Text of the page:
“The Art of Racing in the Rain” by Garth Stein


I’m sure you have experienced the second-to-none feeling of morbid despair which goes hand in hand with the realization that there are 75 minutes left till class is over, even though in your mind half an hour should have passed by already. This tedium can be summarized in one word: Physics. I like studying Physics, solving problems, and learning about the laws which make the existence of the whole universe possible, but I abhor the very notion of having to listen to my teacher regurgitating the new lesson. So, as any bookworm would do, I conceal the book I am currently reading behind my textbook and abscond from the stagnant, crammed classroom into the rapture of a brilliant novel. You can’t hold me culpable!

Last Monday, though, little did I know what was awaiting me as I ensconced myself and submerged in between the pages of my book, invisible from the teacher’s desk. Suddenly, 10 more minutes to go till the end of class, a muffled sob reverberated in the room. And all eyes turned on me. And what did they see ? Yep! You guessed it. A girl, weeping silently over her Physics textbook. If they didn’t think me a freak till them, I bet they do now! Okay, laugh all you want at my misery, but once you read “The Art of Racing in the Rain” you’d comprehend why I couldn’t keep myself from shedding tears even though it was blatant from the first chapter onwards how it was going to end.

The book encapsulates the life of Enzo – a dog. Enzo is incongruous from the rest of his species. “Everyone knows that shepherds and poodles aren’t especially smart. They’re responders and reactors, not independent thinkers… Sure, they’re clever and quick, but they don’t think outside the box; they’re all about convention” Not only is he a free-thinker, but also a profound philosopher. He watches TV in order to educate himself. He tried to teach himself to read and succeeded in distinguishing between the “pull” and “push” signs on doors.  He despises monkeys because of their opposable thumbs and envies all humans for the deftness of their tongues.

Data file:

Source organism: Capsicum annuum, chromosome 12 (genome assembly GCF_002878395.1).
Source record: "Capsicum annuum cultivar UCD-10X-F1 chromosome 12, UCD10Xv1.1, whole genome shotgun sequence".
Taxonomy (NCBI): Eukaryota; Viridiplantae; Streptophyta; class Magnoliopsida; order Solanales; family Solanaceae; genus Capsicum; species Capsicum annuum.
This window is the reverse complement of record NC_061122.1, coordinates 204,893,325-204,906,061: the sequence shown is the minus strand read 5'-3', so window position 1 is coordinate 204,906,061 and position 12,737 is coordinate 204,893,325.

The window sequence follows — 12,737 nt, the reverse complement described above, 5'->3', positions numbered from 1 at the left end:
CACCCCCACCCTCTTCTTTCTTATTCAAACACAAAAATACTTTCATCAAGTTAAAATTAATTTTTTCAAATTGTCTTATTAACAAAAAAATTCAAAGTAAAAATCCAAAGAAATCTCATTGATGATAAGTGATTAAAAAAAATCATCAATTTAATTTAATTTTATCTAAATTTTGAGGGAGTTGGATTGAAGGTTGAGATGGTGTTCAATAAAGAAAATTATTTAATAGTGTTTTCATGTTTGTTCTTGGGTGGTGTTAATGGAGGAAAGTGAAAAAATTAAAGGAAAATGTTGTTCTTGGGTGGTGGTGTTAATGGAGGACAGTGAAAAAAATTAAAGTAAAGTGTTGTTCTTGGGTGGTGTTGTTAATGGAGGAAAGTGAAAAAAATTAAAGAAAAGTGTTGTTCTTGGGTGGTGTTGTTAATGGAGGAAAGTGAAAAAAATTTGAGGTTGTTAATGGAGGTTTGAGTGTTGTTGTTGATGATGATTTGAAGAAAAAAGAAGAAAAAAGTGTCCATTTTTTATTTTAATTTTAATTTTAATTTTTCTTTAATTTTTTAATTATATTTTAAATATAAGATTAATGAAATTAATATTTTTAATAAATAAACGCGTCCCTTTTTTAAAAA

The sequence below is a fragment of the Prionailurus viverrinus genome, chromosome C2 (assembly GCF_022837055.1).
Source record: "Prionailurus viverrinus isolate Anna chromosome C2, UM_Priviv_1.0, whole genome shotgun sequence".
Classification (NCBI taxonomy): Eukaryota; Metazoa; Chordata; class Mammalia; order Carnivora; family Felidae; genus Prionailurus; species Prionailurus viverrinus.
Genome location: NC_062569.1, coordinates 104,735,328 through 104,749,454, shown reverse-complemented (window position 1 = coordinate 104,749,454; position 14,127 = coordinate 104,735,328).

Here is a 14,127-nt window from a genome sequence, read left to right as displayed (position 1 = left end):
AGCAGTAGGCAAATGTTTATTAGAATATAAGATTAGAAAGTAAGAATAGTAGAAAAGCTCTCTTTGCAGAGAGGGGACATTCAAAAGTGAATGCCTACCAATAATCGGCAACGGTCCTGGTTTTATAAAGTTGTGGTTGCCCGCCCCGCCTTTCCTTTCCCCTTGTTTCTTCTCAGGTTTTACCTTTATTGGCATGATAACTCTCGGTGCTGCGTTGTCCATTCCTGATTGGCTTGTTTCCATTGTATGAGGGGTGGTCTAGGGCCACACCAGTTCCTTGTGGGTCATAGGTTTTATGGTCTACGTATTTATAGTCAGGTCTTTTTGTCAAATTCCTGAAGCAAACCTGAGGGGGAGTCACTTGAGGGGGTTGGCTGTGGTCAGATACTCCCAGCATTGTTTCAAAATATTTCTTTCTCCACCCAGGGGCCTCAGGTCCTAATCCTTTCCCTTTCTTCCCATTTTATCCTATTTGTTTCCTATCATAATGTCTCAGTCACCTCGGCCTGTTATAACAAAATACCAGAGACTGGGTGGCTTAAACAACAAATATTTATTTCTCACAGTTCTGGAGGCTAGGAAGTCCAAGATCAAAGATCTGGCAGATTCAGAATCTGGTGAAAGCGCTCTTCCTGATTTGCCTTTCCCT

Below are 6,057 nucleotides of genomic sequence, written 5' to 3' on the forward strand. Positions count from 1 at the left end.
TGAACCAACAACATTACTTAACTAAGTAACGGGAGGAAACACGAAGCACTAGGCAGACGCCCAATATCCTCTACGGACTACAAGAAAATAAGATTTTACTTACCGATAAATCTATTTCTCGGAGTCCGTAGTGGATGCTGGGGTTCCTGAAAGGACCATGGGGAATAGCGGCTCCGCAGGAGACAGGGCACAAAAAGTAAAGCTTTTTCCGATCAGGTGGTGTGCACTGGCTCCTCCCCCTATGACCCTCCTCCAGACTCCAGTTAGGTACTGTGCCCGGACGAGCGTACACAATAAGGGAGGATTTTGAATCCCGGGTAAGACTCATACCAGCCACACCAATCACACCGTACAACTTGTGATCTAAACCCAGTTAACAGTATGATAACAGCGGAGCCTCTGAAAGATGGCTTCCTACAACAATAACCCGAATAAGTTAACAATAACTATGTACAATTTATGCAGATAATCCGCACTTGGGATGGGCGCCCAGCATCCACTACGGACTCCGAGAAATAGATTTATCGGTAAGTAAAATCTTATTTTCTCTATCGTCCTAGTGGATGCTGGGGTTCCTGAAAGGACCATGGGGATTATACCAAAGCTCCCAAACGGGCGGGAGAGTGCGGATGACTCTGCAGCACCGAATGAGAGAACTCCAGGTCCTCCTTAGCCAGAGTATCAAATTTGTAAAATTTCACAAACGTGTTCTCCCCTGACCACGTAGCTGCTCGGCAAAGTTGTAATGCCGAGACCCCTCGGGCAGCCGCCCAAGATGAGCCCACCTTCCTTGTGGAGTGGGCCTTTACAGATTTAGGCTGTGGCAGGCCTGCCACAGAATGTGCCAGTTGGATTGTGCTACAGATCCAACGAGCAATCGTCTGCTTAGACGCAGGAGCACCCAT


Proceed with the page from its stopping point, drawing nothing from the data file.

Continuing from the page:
On the eve of his death, Enzo – this resplendent dog, takes stock of his life and everything that befell him and his family. He recalls all the mirth and joy, all the anguish and woe he has witnessed, as he ponders over the deep insight he has gained into the human soul and conscience and the meaning of one’s life. Contrary to what you and I would assume, Enzo is not doleful about the impending end of his life. Actually, he has been anticipating it for a while now. “I’m old. And while I’m very capable of getting older, that’s not the way I want to go out” He believes in reincarnation and is quite certain (due to a Mongolian documentary show he once saw on TV) that once his existence as a dog is relinquished, his soul would find shelter in a human body. As he shares with us his journey through life he finds out that “we are all afforded our physical existence so we can learn about ourselves”, that “inside each of us reasides the truth, the absolute thruth. But sometimes it is hidden in a hall of mirrors. Sometimes we believe we are viewing the real thing when in fact we are viewing a facsimilie, a distortion” and last but not least that “Fate is a mean bitch of lab”. In the end “he died because his body had served its purpose. His soul had done what it came to do, learned about what it came to learn, and then was free to leave”.